We also have worked closely with community leaders, tribal chiefs. We have not been able to involve pastors or churches.

    Is there some method you use to insure that you are feeding the children who are not getting another meal? Does your area serve orphans from child-headed households, orphans who are not getting meals in schools?

    I have more questions and will post again later?


    Comment by Wendi Hammond | Friday, March 13, 2009 | Reply

  2. Wendi, I’ve been feeling a bit guilty when I tell people that we have not found child-headed households. It seems that other groups are finding them all over the place. In the DVD “Dear Francis” a prominent pastor says that every tenth household is run by children. I am convinced that this is not the truth and that this is being said to soften people’s hearts (and, dare I say it, to open up their wallets.) So I’m really glad that you have come to the same conclusion.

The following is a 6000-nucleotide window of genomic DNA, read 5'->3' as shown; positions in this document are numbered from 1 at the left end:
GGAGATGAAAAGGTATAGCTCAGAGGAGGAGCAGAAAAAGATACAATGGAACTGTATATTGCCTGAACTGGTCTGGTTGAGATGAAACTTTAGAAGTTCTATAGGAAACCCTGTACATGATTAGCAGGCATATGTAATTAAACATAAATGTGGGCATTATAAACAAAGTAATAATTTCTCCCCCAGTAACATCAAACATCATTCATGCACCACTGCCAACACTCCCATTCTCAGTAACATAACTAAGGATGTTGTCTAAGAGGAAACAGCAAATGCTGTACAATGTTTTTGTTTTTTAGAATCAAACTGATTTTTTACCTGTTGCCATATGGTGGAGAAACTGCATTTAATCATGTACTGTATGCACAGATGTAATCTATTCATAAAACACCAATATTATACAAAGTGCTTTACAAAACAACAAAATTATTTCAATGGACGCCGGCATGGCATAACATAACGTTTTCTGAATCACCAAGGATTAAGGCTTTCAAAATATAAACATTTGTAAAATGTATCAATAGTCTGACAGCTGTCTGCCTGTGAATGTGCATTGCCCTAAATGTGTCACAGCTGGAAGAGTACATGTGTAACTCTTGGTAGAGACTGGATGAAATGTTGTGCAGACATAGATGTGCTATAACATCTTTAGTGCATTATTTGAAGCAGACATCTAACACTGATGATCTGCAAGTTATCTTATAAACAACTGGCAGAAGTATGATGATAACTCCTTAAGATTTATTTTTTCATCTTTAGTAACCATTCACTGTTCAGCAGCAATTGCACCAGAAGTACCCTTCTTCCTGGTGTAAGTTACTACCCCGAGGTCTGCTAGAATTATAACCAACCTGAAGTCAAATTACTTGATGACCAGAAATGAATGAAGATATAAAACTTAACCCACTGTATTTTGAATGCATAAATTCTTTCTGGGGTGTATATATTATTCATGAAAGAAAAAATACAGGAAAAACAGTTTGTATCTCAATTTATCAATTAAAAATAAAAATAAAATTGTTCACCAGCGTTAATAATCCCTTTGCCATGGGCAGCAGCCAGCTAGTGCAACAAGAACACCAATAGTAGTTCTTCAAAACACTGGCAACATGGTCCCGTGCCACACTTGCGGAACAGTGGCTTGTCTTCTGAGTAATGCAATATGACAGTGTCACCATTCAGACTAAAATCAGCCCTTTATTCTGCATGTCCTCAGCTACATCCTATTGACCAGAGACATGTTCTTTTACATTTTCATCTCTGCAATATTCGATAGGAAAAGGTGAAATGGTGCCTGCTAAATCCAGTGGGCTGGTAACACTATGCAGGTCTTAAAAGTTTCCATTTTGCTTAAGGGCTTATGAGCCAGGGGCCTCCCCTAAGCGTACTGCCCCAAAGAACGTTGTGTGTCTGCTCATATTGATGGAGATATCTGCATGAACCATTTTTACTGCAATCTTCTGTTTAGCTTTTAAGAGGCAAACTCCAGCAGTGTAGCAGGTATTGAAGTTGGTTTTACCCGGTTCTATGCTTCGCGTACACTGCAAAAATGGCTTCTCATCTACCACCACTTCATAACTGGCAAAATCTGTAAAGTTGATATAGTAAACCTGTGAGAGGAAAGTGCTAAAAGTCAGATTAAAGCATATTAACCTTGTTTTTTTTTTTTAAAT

We’ve come to exactly the opposite conclusion about discrimination against orphans. We are also supposed only to feed the orphans, but have decided to feed anyone who turns up. We have found that the orphans are reluctant to come if they exclusively are to receive food. Frankly, I don’t care if they get more food at home. Most of the people are not eating enough in any case. When we started we did have a bit of a problem with huge numbers of people turning up to get food, but when they realised that the meals are fairly simple, those who could get the same at home (without the effort of walking to the church) seemed to stop coming. Our coordinator, Ms Shorty Khumalo, told me that this would happen, and she was right.
    Most schools in Swaziland are probably giving food to the children. Whether it is enough, I don’t know. But in any case, that’s one meal per day – not three as they are supposed to be getting!

    Comment by Arnau van Wyngaard | Friday, March 13, 2009 | Reply